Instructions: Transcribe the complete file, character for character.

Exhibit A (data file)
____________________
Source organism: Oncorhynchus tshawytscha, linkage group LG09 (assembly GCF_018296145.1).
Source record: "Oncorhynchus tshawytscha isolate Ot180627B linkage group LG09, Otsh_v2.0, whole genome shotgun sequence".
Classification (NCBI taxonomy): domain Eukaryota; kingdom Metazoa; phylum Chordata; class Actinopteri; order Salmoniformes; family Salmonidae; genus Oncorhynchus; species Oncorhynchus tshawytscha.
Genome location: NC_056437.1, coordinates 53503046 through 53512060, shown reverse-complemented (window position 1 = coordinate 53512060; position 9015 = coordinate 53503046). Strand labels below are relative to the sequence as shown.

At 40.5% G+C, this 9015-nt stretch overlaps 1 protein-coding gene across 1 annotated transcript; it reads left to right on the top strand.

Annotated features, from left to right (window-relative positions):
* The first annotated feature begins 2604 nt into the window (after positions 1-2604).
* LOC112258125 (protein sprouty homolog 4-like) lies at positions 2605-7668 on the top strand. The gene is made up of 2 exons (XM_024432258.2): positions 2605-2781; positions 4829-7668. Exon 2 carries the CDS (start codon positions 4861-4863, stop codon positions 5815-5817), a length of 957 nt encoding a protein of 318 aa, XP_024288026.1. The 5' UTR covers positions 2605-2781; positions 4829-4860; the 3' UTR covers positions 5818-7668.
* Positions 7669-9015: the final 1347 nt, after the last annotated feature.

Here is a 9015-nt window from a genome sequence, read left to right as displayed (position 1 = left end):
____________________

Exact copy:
Source organism: Oncorhynchus tshawytscha, linkage group LG09 (assembly GCF_018296145.1).
Source record: "Oncorhynchus tshawytscha isolate Ot180627B linkage group LG09, Otsh_v2.0, whole genome shotgun sequence".
Classification (NCBI taxonomy): domain Eukaryota; kingdom Metazoa; phylum Chordata; class Actinopteri; order Salmoniformes; family Salmonidae; genus Oncorhynchus; species Oncorhynchus tshawytscha.
Genome location: NC_056437.1, coordinates 53503046 through 53512060, shown reverse-complemented (window position 1 = coordinate 53512060; position 9015 = coordinate 53503046). Strand labels below are relative to the sequence as shown.

At 40.5% G+C, this 9015-nt stretch overlaps 1 protein-coding gene across 1 annotated transcript; it reads left to right on the top strand.

Annotated features, from left to right (window-relative positions):
* The first annotated feature begins 2604 nt into the window (after positions 1-2604).
* LOC112258125 (protein sprouty homolog 4-like) lies at positions 2605-7668 on the top strand. The gene is made up of 2 exons (XM_024432258.2): positions 2605-2781; positions 4829-7668. Exon 2 carries the CDS (start codon positions 4861-4863, stop codon positions 5815-5817), a length of 957 nt encoding a protein of 318 aa, XP_024288026.1. The 5' UTR covers positions 2605-2781; positions 4829-4860; the 3' UTR covers positions 5818-7668.
* Positions 7669-9015: the final 1347 nt, after the last annotated feature.

Here is a 9015-nt window from a genome sequence, read left to right as displayed (position 1 = left end):